The Science of Positivity: Gratitude and Kindness

I realize that life is not all cherries, sunny days, and apple pies. Life is a continuous cycle of highs and lows, times of joy and times of challenges, and then a whole lot of in-between. The emphasis here on positivity is not to suggest that we wear our rose-colored glasses and turn every moment into the most wonderful of events. Brene Brown has this beautiful phrase; “silver lining it.” Positivity is definitely not meant as a tool to silver line every dark cloud; it is not intended to replace our experience of yellow light or the more challenging emotions such as frustration, angst, loneliness, disappointment, hurt, distrust, anger, dissatisfaction, or fear. These emotions, although uncomfortable and not always easy to deal with, have a message

POSITIVITY = A + M + R

What positivity means to me is the ability for us to pause, to not react, to cultivate awareness. Positivity teaches us to look for the lesson and to choose where our attention is directed. We learn to notice who we are being with those around us, the choices we are making, and the actions we are taking. Are we building up or tearing down ourselves, our relations, and our communities? It is a lifestyle of self-awareness, a solution-oriented mindset, and self-responsibility.

There has been a ton of research on Gratitude and Kindness, and it is incredibly exciting to me how cultivating these two powerful choices in our lives support us to live more positively, more effectively, and to ignite our unique potential.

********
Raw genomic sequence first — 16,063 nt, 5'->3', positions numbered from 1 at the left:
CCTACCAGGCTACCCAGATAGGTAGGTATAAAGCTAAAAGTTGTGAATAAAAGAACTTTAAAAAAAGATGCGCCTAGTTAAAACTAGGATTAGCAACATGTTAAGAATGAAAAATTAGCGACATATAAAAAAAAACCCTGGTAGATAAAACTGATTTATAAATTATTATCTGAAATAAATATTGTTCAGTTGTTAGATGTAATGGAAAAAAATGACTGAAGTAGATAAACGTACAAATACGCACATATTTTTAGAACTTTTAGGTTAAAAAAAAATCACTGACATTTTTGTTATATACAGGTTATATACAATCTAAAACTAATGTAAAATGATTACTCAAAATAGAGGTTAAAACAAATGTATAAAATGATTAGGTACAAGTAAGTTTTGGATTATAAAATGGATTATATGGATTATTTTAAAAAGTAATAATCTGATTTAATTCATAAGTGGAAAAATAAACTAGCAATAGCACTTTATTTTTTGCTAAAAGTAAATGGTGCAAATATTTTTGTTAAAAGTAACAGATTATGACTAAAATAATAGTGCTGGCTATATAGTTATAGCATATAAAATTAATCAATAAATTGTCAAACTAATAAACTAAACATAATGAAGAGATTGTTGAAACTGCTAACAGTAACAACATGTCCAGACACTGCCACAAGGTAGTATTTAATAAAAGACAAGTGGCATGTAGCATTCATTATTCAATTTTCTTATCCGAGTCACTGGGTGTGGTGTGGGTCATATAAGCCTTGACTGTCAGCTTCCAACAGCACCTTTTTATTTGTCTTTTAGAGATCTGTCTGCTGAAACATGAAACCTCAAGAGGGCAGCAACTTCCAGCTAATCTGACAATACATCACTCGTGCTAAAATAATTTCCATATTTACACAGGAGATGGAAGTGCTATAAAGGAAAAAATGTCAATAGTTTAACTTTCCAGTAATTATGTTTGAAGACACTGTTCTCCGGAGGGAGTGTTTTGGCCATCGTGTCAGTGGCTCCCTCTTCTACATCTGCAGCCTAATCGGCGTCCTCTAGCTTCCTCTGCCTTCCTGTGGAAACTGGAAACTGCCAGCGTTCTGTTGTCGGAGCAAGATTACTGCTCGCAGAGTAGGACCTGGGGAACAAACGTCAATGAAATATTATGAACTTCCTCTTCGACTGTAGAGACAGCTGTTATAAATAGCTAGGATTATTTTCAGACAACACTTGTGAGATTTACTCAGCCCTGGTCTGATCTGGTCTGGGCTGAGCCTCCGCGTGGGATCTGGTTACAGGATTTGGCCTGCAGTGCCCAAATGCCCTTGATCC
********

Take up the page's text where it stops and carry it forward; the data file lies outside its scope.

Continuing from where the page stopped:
AND THE RESEARCH SAYS….

  • When you are kind, your brain’s pleasure and reward centers light up almost as if you were the recipient of the good deed. (Helpers high – research from Emory University.) 
  • Kindness produces endorphins – the brain’s natural pain killers.
  • Perpetually kind people age slower than the average population and have 23% less cortisol in their bodies.
  • Kindness lowers blood pressure by releasing oxytocin, which causes the release of nitric oxide, which dilates blood vessels.
  • Research has linked the practice of gratitude to better physical and psychological health, increased happiness and life satisfaction, lower levels of cellular inflammation, and greater resilience following traumatic events.

We can cultivate more positivity and the qualities of awareness, mindset, and responsibility with simple, accessible daily practices that support the above benefits and many others. We can actually rewire our brain for positivity! 

THE 30-DAY POSITIVITY CHALLENGE

Here are 5 simple daily practices. Pick one or two and make a commitment to practice for 30 days and see what happens. On Twitter, I will be sharing 3 gratitudes every day for 30 days, beginning on Monday, October 14th. Join me @DianeLaylin.

  1. WRITE (OR SAY) THREE NEW GRATITUDES DAILY
  2. WRITE (OR DISCUSS) ABOUT A POSITIVE EXPERIENCE EACH DAY
  3. 20 MINUTES OF EXERCISE EACH DAY
  4. 3-5 MINUTES OF MEDITATION EACH DAY (breathing, breath with movement, a meditation, or visualization)
  5. SHARE AN ACT OF KINDNESS DAILY (PRAISE, THANK OR APPRECIATE SOMEONE IN YOUR WORK OR PERSONAL NETWORK EACH DAY)